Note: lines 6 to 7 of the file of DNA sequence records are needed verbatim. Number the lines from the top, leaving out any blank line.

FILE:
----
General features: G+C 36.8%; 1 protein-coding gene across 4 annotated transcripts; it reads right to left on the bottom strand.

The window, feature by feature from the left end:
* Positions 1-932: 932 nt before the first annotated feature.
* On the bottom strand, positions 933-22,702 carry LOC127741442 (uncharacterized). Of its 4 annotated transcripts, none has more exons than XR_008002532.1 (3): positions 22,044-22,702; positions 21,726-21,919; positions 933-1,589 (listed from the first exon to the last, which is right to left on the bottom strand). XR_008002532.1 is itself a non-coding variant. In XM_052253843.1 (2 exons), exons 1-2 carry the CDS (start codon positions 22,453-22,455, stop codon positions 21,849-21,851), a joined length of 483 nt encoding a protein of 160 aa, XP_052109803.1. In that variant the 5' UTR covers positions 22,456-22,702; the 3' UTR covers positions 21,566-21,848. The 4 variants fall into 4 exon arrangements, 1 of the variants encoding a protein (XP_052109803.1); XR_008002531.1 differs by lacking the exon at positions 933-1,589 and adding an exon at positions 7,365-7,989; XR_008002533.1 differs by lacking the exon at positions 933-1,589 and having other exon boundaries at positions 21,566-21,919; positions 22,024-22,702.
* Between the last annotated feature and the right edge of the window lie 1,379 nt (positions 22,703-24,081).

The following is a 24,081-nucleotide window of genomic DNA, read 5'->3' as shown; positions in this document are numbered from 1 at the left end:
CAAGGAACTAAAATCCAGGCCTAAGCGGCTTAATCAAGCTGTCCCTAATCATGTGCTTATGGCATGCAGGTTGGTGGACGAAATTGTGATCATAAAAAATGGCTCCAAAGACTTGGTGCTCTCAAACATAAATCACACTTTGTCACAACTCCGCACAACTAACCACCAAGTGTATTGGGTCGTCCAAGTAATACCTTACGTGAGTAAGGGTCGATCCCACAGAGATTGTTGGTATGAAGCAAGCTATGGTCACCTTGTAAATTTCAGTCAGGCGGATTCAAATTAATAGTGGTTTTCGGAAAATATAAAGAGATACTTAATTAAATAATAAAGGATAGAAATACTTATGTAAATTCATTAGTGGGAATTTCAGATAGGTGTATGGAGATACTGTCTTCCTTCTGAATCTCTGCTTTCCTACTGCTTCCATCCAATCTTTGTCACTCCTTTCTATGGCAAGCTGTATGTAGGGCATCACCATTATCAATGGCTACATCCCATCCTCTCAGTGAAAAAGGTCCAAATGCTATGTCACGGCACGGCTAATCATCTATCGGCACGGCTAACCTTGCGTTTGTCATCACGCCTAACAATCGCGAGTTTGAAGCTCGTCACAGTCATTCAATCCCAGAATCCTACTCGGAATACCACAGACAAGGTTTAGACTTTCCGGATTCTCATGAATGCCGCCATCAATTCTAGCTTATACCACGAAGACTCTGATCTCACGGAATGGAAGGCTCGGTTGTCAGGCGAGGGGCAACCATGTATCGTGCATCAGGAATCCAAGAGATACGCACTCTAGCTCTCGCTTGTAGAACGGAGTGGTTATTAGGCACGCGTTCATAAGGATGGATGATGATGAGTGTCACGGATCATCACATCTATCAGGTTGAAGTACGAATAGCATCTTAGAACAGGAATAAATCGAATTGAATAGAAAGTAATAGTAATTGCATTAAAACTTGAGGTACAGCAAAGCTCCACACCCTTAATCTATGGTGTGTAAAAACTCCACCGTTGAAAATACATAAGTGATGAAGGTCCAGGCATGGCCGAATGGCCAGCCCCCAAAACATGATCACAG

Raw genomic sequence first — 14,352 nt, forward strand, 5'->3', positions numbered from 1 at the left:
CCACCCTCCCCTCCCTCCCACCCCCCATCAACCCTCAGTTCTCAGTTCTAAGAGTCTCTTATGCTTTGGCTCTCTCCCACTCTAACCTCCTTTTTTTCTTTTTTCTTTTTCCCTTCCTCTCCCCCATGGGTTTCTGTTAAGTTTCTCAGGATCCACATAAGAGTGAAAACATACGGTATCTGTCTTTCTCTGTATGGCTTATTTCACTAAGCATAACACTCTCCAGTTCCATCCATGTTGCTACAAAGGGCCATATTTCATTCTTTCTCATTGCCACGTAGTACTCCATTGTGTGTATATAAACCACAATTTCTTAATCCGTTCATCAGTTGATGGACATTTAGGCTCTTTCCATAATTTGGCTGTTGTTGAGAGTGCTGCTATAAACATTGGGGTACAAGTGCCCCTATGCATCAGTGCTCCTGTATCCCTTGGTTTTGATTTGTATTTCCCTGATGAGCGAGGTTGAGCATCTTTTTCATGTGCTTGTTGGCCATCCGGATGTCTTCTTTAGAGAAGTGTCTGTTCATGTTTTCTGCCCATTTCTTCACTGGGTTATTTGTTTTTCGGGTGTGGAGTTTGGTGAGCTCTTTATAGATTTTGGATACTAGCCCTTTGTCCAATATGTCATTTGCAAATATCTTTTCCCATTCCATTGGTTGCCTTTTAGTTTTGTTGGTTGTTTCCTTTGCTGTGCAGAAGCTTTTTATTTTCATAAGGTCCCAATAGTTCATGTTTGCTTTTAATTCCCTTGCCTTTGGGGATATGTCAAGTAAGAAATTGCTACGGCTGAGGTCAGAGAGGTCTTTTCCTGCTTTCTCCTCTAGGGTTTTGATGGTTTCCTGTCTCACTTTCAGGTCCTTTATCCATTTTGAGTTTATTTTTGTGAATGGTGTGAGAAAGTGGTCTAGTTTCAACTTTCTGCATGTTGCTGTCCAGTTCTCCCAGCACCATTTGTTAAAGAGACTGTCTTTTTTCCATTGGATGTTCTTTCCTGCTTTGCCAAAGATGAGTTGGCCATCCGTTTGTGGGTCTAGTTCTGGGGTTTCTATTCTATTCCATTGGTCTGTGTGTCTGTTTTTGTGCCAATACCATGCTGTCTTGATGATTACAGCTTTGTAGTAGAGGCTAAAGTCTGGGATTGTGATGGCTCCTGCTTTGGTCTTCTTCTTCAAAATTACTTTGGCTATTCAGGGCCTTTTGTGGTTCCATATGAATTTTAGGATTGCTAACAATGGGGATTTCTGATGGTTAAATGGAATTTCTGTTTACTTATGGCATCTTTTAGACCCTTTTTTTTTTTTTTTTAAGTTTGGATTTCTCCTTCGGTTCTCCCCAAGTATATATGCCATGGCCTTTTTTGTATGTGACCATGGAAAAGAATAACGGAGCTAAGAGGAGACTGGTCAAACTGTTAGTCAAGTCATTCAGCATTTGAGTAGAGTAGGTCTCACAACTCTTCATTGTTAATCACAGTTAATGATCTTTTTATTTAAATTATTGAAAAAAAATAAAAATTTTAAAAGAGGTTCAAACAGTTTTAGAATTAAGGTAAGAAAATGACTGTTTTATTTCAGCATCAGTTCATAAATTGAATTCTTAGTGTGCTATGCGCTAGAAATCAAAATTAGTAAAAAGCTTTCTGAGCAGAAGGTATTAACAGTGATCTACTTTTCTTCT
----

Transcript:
The following is a 24,081-nucleotide window of genomic DNA, read 5'->3' as shown; positions in this document are numbered from 1 at the left end:
CAAGGAACTAAAATCCAGGCCTAAGCGGCTTAATCAAGCTGTCCCTAATCATGTGCTTATGGCATGCAGGTTGGTGGACGAAATTGTGATCATAAAAAATGGCTCCAAAGACTTGGTGCTCTCAAACATAAATCACACTTTGTCACAACTCCGCACAACTAACCACCAAGTGTATTGGGTCGTCCAAGTAATACCTTACGTGAGTAAGGGTCGATCCCACAGAGATTGTTGGTATGAAGCAAGCTATGGTCACCTTGTAAATTTCAGTCAGGCGGATTCAAATTAATAGTGGTTTTCGGAAAATATAAAGAGATACTTAATTAAATAATAAAGGATAGAAATACTTATGTAAATTCATTAGTGGGAATTTCAGATAGGTGTATGGAGATACTGTCTTCCTTCTGAATCTCTGCTTTCCTACTGCTTCCATCCAATCTTTGTCACTCCTTTCTATGGCAAGCTGTATGTAGGGCATCACCATTATCAATGGCTACATCCCATCCTCTCAGTGAAAAAGGTCCAAATGCTATGTCACGGCACGGCTAATCATCTATCGGCACGGCTAACCTTGCGTTTGTCATCACGCCTAACAATCGCGAGTTTGAAGCTCGTCACAGTCATTCAATCCCAGAATCCTACTCGGAATACCACAGACAAGGTTTAGACTTTCCGGATTCTCATGAATGCCGCCATCAATTCTAGCTTATACCACGAAGACTCTGATCTCACGGAATGGAAGGCTCGGTTGTCAGGCGAGGGGCAACCATGTATCGTGCATCAGGAATCCAAGAGATACGCACTCTAGCTCTCGCTTGTAGAACGGAGTGGTTATTAGGCACGCGTTCATAAGGATGGATGATGATGAGTGTCACGGATCATCACATCTATCAGGTTGAAGTACGAATAGCATCTTAGAACAGGAATAAATCGAATTGAATAGAAAGTAATAGTAATTGCATTAAAACTTGAGGTACAGCAAAGCTCCACACCCTTAATCTATGGTGTGTAAAAACTCCACCGTTGAAAATACATAAGTGATGAAGGTCCAGGCATGGCCGAATGGCCAGCCCCCAAAACATGATCACAG